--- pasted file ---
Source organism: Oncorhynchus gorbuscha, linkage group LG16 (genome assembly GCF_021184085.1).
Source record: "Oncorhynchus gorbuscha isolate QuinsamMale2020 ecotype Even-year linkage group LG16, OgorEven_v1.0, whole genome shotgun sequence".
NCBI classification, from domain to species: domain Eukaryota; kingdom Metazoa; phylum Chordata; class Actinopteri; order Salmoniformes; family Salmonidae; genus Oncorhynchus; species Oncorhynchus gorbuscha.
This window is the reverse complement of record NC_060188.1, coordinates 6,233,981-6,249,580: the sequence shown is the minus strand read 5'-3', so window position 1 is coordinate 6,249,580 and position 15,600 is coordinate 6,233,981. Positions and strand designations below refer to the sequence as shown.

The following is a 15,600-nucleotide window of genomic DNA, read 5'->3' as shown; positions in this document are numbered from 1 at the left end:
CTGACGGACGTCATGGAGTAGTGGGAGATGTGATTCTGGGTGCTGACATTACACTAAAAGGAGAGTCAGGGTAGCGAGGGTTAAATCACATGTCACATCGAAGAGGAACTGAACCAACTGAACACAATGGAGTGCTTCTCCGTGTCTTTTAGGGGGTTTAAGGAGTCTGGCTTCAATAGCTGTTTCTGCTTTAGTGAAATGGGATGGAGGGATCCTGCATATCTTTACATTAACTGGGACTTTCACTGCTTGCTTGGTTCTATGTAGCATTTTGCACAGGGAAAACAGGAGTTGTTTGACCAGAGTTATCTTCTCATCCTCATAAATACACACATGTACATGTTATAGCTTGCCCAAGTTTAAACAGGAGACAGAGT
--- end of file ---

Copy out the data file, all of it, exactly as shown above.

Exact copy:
Source organism: Oncorhynchus gorbuscha, linkage group LG16 (genome assembly GCF_021184085.1).
Source record: "Oncorhynchus gorbuscha isolate QuinsamMale2020 ecotype Even-year linkage group LG16, OgorEven_v1.0, whole genome shotgun sequence".
NCBI classification, from domain to species: domain Eukaryota; kingdom Metazoa; phylum Chordata; class Actinopteri; order Salmoniformes; family Salmonidae; genus Oncorhynchus; species Oncorhynchus gorbuscha.
This window is the reverse complement of record NC_060188.1, coordinates 6,233,981-6,249,580: the sequence shown is the minus strand read 5'-3', so window position 1 is coordinate 6,249,580 and position 15,600 is coordinate 6,233,981. Positions and strand designations below refer to the sequence as shown.

The following is a 15,600-nucleotide window of genomic DNA, read 5'->3' as shown; positions in this document are numbered from 1 at the left end:
CTGACGGACGTCATGGAGTAGTGGGAGATGTGATTCTGGGTGCTGACATTACACTAAAAGGAGAGTCAGGGTAGCGAGGGTTAAATCACATGTCACATCGAAGAGGAACTGAACCAACTGAACACAATGGAGTGCTTCTCCGTGTCTTTTAGGGGGTTTAAGGAGTCTGGCTTCAATAGCTGTTTCTGCTTTAGTGAAATGGGATGGAGGGATCCTGCATATCTTTACATTAACTGGGACTTTCACTGCTTGCTTGGTTCTATGTAGCATTTTGCACAGGGAAAACAGGAGTTGTTTGACCAGAGTTATCTTCTCATCCTCATAAATACACACATGTACATGTTATAGCTTGCCCAAGTTTAAACAGGAGACAGAGT